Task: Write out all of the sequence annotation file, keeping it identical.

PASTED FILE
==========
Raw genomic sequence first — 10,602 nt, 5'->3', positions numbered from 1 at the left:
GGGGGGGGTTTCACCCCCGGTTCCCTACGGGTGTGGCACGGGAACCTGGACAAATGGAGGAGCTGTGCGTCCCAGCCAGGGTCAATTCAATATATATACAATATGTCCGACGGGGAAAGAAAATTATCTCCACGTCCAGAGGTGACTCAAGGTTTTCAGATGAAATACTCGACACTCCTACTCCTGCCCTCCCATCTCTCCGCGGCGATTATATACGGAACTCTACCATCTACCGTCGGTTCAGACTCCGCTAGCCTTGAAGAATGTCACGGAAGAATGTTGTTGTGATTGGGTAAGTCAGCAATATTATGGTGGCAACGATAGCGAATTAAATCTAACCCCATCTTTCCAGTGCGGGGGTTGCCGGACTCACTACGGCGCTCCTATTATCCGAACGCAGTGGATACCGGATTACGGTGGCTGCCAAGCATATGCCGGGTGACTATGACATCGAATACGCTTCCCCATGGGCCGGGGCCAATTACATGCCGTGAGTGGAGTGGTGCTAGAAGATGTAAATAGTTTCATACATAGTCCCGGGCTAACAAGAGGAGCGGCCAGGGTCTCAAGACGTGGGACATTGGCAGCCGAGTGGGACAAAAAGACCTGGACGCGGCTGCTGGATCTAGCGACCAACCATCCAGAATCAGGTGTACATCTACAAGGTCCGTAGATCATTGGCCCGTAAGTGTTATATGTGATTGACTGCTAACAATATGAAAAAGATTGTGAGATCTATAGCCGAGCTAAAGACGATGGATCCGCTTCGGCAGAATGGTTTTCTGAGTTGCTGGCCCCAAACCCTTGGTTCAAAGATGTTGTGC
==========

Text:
Raw genomic sequence first — 10,602 nt, 5'->3', positions numbered from 1 at the left:
GGGGGGGGTTTCACCCCCGGTTCCCTACGGGTGTGGCACGGGAACCTGGACAAATGGAGGAGCTGTGCGTCCCAGCCAGGGTCAATTCAATATATATACAATATGTCCGACGGGGAAAGAAAATTATCTCCACGTCCAGAGGTGACTCAAGGTTTTCAGATGAAATACTCGACACTCCTACTCCTGCCCTCCCATCTCTCCGCGGCGATTATATACGGAACTCTACCATCTACCGTCGGTTCAGACTCCGCTAGCCTTGAAGAATGTCACGGAAGAATGTTGTTGTGATTGGGTAAGTCAGCAATATTATGGTGGCAACGATAGCGAATTAAATCTAACCCCATCTTTCCAGTGCGGGGGTTGCCGGACTCACTACGGCGCTCCTATTATCCGAACGCAGTGGATACCGGATTACGGTGGCTGCCAAGCATATGCCGGGTGACTATGACATCGAATACGCTTCCCCATGGGCCGGGGCCAATTACATGCCGTGAGTGGAGTGGTGCTAGAAGATGTAAATAGTTTCATACATAGTCCCGGGCTAACAAGAGGAGCGGCCAGGGTCTCAAGACGTGGGACATTGGCAGCCGAGTGGGACAAAAAGACCTGGACGCGGCTGCTGGATCTAGCGACCAACCATCCAGAATCAGGTGTACATCTACAAGGTCCGTAGATCATTGGCCCGTAAGTGTTATATGTGATTGACTGCTAACAATATGAAAAAGATTGTGAGATCTATAGCCGAGCTAAAGACGATGGATCCGCTTCGGCAGAATGGTTTTCTGAGTTGCTGGCCCCAAACCCTTGGTTCAAAGATGTTGTGC